Why Be Jewish?
By Edgar M. Bronfman
Amazon lists eight books titled, Why Be Jewish? It is a question that can be answered from many different perspectives and is ‘the question’ of the 20th and 21st centuries. Prior to the emancipation of Western European Jews in the late 19th century, Jews really had no choice but to cling to their heritage as a mode of personal survival. Laws and societal norms established by the Catholic Church, feudal princes and authoritarian rulers made it virtually impossible to reject one’s Jewish heritage.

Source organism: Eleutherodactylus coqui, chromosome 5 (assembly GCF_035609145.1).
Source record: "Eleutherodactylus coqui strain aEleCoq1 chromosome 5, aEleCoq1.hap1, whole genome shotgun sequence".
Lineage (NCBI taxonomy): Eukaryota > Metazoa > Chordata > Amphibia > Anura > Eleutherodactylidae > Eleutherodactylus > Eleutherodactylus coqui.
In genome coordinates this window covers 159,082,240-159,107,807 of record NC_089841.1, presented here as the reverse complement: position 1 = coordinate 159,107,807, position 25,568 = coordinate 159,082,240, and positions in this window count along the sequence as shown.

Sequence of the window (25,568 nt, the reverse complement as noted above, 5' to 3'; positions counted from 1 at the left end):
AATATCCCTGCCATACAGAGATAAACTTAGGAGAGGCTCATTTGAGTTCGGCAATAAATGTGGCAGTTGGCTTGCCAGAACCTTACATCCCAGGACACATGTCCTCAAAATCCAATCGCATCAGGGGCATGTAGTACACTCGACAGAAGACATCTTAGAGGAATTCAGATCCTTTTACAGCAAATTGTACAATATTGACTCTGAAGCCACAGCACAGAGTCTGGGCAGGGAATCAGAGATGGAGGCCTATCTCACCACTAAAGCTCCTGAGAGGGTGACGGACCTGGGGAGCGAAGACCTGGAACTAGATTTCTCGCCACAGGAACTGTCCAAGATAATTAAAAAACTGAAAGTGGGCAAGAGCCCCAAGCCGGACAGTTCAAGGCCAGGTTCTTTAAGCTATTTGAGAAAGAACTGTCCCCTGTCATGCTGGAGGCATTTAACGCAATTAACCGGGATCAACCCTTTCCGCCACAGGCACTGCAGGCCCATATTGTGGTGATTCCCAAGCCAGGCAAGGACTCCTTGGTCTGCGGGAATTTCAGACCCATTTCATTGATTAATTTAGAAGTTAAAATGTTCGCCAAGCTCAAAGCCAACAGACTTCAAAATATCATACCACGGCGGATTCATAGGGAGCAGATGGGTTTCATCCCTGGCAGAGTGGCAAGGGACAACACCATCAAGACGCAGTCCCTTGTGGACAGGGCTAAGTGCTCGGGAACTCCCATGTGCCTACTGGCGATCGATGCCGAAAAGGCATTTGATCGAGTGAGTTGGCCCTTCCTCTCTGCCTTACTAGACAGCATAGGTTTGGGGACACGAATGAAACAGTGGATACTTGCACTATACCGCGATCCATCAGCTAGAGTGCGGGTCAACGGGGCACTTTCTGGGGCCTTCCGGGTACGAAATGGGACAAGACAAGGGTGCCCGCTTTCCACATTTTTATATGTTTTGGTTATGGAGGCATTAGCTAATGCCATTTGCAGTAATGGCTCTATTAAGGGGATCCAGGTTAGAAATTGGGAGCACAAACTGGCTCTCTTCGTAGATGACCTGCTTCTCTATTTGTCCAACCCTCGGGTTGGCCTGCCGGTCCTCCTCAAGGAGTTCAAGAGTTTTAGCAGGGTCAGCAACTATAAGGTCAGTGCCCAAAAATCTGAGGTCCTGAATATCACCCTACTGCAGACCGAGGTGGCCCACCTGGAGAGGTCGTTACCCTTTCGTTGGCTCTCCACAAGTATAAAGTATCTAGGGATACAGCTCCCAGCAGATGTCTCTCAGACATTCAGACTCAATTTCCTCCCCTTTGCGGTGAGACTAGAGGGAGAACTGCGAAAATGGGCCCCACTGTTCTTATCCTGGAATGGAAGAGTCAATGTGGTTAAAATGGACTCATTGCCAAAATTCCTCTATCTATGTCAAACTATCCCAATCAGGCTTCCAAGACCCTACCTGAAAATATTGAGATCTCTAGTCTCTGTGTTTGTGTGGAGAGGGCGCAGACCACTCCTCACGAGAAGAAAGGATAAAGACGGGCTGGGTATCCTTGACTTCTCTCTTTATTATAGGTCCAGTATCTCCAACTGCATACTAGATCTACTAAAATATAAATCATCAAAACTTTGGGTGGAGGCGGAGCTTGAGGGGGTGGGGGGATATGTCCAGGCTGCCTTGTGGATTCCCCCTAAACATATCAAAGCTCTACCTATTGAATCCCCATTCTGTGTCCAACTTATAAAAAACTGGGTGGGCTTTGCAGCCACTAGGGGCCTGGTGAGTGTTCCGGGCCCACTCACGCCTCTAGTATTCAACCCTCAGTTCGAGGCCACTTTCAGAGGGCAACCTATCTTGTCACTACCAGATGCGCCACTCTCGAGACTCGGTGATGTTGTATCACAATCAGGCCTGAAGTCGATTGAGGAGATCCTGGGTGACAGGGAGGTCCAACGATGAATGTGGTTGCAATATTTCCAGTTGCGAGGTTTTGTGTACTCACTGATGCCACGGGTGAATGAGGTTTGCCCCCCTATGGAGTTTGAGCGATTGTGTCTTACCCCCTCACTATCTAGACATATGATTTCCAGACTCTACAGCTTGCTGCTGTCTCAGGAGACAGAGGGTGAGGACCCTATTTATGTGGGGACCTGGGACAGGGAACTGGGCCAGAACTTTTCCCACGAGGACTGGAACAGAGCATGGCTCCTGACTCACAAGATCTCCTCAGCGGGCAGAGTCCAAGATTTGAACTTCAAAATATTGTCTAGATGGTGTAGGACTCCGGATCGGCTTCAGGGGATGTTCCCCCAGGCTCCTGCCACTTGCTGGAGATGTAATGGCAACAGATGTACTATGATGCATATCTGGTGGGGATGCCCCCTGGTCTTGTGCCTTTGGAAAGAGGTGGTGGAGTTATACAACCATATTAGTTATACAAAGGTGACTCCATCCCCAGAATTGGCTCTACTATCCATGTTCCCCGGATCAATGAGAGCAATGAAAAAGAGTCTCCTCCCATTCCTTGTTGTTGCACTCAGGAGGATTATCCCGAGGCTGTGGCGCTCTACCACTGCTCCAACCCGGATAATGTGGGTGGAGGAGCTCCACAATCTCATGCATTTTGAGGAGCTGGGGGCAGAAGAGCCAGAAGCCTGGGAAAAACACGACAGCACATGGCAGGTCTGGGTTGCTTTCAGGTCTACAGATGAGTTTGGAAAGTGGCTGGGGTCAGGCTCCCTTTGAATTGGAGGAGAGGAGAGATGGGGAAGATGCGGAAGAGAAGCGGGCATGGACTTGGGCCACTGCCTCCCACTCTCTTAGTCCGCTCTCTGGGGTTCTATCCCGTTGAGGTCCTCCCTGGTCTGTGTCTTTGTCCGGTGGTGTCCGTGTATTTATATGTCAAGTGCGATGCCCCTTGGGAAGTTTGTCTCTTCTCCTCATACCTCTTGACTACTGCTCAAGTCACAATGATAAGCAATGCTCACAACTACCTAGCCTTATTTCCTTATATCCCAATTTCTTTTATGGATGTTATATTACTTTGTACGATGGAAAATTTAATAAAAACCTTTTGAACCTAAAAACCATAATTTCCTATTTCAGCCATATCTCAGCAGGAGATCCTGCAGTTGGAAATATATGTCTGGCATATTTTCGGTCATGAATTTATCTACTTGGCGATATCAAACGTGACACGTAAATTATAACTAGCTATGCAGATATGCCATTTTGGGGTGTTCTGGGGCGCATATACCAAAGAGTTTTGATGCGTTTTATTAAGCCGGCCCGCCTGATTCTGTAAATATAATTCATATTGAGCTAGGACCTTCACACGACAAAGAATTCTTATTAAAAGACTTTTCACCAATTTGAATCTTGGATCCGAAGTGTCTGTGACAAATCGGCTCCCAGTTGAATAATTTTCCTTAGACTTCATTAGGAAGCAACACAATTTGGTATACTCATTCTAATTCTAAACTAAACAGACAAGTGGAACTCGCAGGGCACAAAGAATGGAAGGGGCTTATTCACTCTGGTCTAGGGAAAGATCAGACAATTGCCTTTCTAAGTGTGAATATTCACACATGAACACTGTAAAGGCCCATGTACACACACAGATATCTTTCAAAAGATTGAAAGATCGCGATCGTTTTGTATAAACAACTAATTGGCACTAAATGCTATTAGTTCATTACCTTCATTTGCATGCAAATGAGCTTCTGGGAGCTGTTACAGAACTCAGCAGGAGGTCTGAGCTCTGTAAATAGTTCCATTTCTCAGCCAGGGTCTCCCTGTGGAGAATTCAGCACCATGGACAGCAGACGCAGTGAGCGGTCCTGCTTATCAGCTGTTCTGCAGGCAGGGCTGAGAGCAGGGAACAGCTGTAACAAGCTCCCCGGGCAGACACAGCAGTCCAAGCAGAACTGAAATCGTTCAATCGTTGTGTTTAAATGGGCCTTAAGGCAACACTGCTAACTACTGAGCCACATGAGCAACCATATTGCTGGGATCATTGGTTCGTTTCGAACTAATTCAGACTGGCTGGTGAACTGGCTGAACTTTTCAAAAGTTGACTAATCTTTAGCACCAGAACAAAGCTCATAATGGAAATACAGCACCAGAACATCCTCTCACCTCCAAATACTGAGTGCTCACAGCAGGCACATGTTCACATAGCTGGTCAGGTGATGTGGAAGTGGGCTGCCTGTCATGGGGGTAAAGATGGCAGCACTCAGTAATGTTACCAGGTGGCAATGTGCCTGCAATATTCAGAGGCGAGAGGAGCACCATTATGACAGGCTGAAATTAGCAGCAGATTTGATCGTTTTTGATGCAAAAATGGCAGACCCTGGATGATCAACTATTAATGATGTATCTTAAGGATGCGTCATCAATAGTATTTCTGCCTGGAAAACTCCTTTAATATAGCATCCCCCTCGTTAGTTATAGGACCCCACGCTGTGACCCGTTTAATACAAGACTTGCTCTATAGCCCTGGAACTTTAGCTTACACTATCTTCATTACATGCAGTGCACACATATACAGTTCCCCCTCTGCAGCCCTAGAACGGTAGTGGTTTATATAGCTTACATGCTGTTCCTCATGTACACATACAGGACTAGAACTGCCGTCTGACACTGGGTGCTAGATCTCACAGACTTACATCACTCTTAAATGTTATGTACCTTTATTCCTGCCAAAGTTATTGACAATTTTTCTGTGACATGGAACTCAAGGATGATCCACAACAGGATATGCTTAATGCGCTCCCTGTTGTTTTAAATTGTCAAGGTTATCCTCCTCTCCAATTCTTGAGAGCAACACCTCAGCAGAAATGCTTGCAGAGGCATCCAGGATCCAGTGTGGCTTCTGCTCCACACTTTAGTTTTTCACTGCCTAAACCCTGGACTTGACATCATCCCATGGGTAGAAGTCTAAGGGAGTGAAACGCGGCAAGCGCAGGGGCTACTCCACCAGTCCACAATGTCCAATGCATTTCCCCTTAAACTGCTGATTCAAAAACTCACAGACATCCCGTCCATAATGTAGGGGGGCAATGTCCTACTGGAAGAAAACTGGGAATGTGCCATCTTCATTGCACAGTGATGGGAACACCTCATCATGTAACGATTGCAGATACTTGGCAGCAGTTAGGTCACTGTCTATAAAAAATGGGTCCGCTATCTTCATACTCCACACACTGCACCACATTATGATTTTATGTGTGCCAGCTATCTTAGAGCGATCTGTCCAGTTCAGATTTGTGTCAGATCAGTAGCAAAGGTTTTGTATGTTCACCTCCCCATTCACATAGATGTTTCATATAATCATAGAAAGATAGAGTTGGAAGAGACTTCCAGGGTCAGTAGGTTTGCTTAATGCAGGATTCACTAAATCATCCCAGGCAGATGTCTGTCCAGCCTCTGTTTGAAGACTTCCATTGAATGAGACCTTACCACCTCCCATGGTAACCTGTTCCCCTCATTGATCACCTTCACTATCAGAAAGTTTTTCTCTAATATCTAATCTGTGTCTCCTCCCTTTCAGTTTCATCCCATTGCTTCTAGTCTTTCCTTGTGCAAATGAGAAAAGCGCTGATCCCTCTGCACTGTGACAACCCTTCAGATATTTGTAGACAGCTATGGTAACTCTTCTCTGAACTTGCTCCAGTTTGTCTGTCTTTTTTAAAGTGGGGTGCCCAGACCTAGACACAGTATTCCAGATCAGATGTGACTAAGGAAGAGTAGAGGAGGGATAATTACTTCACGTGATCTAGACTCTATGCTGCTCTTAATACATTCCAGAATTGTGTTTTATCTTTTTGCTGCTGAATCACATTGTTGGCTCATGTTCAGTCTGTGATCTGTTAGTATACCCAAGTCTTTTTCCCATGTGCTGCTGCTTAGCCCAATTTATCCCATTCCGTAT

Emancipation provided Jews the opportunity to participate in secular, civil society. It even offered the possibility of rejecting one’s birthright. We are all too familiar with the path taken by the descendants of Moses Mendelsohn. Michael Meyers, a noted historian of the period called him the first modern Jew. His descendants did not choose to follow the religious or ethnic path of their father, grandfather or great-grandfather. In 1985, noted American sociologist Charles Silberman wrote a fascinating study, A Certain People: American Jews and their Lives Today, in which he argued that all Jews of the 20th century are “Jews by choice.” He argued, as many did before him, that external societal pressures forcing individuals to remain within the tribe no longer exist. Therefore, each individual chooses to identify as Jewish. [Read more…]